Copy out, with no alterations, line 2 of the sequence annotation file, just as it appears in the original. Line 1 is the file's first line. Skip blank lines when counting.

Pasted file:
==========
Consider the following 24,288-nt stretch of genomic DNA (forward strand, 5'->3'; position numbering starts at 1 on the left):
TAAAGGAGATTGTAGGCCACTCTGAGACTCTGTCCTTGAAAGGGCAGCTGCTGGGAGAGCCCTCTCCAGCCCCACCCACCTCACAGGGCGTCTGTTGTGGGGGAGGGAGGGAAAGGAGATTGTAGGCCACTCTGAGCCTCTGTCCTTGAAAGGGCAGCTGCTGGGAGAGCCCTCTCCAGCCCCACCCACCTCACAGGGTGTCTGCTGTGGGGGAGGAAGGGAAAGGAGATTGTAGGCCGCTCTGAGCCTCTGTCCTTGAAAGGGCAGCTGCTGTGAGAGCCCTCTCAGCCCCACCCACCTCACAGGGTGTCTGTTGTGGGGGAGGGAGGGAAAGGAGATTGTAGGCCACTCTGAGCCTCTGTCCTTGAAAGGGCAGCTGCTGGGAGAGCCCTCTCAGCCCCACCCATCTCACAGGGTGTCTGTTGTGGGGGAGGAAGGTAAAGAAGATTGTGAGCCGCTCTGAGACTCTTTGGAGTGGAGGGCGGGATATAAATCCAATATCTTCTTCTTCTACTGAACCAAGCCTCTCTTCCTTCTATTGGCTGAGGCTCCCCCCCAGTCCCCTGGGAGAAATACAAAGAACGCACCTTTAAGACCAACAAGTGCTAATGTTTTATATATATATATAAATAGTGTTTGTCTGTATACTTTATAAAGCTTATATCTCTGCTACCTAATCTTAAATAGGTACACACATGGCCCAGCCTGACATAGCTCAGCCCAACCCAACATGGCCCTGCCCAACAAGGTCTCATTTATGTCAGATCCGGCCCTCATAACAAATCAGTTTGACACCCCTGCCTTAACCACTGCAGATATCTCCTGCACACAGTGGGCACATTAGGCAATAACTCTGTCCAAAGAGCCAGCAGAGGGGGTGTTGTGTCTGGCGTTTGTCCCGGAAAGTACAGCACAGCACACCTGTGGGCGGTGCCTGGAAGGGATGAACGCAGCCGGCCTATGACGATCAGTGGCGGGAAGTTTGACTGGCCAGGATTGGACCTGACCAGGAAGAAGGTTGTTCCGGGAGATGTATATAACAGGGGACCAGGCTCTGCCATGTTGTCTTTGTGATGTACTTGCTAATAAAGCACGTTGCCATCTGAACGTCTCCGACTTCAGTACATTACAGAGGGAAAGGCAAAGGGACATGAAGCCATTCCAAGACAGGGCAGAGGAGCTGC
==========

TAAAGGAGATTGTAGGCCACTCTGAGACTCTGTCCTTGAAAGGGCAGCTGCTGGGAGAGCCCTCTCCAGCCCCACCCACCTCACAGGGCGTCTGTTGTGGGGGAGGGAGGGAAAGGAGATTGTAGGCCACTCTGAGCCTCTGTCCTTGAAAGGGCAGCTGCTGGGAGAGCCCTCTCCAGCCCCACCCACCTCACAGGGTGTCTGCTGTGGGGGAGGAAGGGAAAGGAGATTGTAGGCCGCTCTGAGCCTCTGTCCTTGAAAGGGCAGCTGCTGTGAGAGCCCTCTCAGCCCCACCCACCTCACAGGGTGTCTGTTGTGGGGGAGGGAGGGAAAGGAGATTGTAGGCCACTCTGAGCCTCTGTCCTTGAAAGGGCAGCTGCTGGGAGAGCCCTCTCAGCCCCACCCATCTCACAGGGTGTCTGTTGTGGGGGAGGAAGGTAAAGAAGATTGTGAGCCGCTCTGAGACTCTTTGGAGTGGAGGGCGGGATATAAATCCAATATCTTCTTCTTCTACTGAACCAAGCCTCTCTTCCTTCTATTGGCTGAGGCTCCCCCCCAGTCCCCTGGGAGAAATACAAAGAACGCACCTTTAAGACCAACAAGTGCTAATGTTTTATATATATATATAAATAGTGTTTGTCTGTATACTTTATAAAGCTTATATCTCTGCTACCTAATCTTAAATAGGTACACACATGGCCCAGCCTGACATAGCTCAGCCCAACCCAACATGGCCCTGCCCAACAAGGTCTCATTTATGTCAGATCCGGCCCTCATAACAAATCAGTTTGACACCCCTGCCTTAACCACTGCAGATATCTCCTGCACACAGTGGGCACATTAGGCAATAACTCTGTCCAAAGAGCCAGCAGAGGGGGTGTTGTGTCTGGCGTTTGTCCCGGAAAGTACAGCACAGCACACCTGTGGGCGGTGCCTGGAAGGGATGAACGCAGCCGGCCTATGACGATCAGTGGCGGGAAGTTTGACTGGCCAGGATTGGACCTGACCAGGAAGAAGGTTGTTCCGGGAGATGTATATAACAGGGGACCAGGCTCTGCCATGTTGTCTTTGTGATGTACTTGCTAATAAAGCACGTTGCCATCTGAACGTCTCCGACTTCAGTACATTACAGAGGGAAAGGCAAAGGGACATGAAGCCATTCCAAGACAGGGCAGAGGAGCTGC